So what do we get instead of an actual 1850s-style wedding dress? A beautifully made, but completely 1950s-style, gown:
At one point she goes outside, and the neckline changes a bit:
Most of the other key characters are wearing what they were in the last shot of episode 2, like:
Luckily, Franz’s ex-floozy shows up to BRING THE DRAMA in a LUDICROUSLY ugly dress:
Franz’s younger brother Maximilian gets her into the wedding, just to stir shit up. He’s pissy about not getting to shag Elisabeth and also clearly wants to replace his brother as emperor. Ex-Floozy watchdogs Elisabeth throughout, enough that Elisabeth asks Franz who she is. He denies knowing her. Eventually various ladies-in-waiting let spill that she’s Franz’s ex-mistress. Elisabeth gets upset because Franz ditches her and ludicrously manages to lose all her ladies-in-waiting and wander around on her own. She has a tense meeting with Ex-Floozy in a STUNNINGLY pretty room, finds her dad outside drunk and as a result sends her family away, including Helene — who she first informed everyone would be the new head of her household, but she reconsiders.
The ladies-in-waiting get new special dresses for the reception:
Another sub-plot not worth screencapping because again, it’s all the same outfits, is that matron is pissy because Elisabeth wants to replace her with Helene. She complains to Franz’s Mom, who is busy reconnecting with her ex-boyfriend the Count of Vasa. She basically confirms to him that Franz is his son, getting on her knees in what I thought was going to be an Our Son Just Got Hitched Blowjob but no dice. Vasa asks Franz’s Mom to run away with him, she prevaricates, he snarks that she’s always been more into the royal family than him. Vasa runs into Franz in the hallway, introduces himself, and the two have a moment. Later the matron tries to comfort Franz’s Mom in a way that implies maybe the two have been sexual in the past; Franz’s Mom rebuffs her.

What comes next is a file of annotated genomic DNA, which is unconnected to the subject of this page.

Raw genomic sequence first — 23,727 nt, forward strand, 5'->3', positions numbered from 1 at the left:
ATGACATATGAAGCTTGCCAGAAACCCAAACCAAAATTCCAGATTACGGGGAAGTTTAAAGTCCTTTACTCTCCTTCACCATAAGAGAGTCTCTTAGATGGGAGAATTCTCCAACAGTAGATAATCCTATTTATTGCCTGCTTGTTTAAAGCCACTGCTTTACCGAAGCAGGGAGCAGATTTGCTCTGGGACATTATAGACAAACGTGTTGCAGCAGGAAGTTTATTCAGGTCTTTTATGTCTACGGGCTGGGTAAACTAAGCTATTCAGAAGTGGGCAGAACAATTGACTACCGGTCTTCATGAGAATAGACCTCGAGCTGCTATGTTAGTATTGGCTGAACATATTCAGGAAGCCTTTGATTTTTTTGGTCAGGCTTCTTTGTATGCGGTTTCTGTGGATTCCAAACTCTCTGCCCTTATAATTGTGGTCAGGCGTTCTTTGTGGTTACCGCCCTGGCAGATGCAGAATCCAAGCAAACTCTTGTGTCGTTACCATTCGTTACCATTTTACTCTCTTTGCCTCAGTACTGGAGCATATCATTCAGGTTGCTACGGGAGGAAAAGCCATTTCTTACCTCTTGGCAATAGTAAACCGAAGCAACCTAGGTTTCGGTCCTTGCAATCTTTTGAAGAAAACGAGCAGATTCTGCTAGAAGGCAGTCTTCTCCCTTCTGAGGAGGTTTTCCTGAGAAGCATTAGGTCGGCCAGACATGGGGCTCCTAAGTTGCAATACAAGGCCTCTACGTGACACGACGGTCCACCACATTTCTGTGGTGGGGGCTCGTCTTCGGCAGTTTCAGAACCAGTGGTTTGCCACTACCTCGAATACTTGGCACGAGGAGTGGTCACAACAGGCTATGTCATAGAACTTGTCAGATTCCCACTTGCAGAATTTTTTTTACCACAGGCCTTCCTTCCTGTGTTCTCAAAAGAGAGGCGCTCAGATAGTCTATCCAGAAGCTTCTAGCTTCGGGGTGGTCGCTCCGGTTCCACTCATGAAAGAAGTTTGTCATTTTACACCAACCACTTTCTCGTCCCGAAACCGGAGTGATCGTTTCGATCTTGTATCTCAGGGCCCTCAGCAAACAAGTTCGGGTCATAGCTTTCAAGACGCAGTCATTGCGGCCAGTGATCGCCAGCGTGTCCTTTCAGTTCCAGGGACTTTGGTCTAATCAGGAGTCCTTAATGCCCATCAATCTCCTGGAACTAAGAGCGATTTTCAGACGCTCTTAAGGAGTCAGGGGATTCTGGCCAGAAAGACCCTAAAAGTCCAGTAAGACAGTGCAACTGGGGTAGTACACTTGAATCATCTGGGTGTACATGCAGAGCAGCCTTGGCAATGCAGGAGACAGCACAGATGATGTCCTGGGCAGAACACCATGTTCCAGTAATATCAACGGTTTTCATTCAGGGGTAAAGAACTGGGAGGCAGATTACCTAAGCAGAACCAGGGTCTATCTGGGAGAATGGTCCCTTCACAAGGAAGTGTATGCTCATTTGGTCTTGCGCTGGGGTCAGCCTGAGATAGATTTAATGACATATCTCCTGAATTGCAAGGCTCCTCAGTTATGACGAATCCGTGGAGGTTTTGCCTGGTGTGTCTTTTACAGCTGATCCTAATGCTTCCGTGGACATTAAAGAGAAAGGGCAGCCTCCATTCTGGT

Back at the start, the reception kicks things off with various courtiers performing a dance for the newly married couple. It starts with some badly dressed extras waltzing, and then TURNS INTO SOME KIND OF POSTMODERN OVERWROUGHT BULLSHIT:
It’s worth watching just to see HOW BAD IT IS:
After this Franz ditches Elisabeth to go negotiate his railroad. At first the elders of the banking family say no, but Greasy Son slimes in later to say yes because Franz’s Ex-Floozy has talked him into it as a means of inserting herself into the equation. Meanwhile, Russian troops are at the border and everyone is pressuring Franz to mobilize. The French ambassador gets offended that Franz won’t come into the war on the French/British side.
Elisabeth is hurt and pissed and even interrupts one of the meetings to say she needs to talk to Franz. He says no, hence all her wandering mentioned above. Finally the night is over and they are both dressed for The Act (Elisabeth, hilariously: “I can’t take this nightgown off or I will go to hell”). She tells Franz off, he says sorry, and he won’t do it again, instead of explaining that sometimes the country needs to come before her/his personal life, which seems like a bad setup.
The two shag on the floor in front of the fire. And we’re done with episode 3!
Stay tuned tomorrow for episode 4!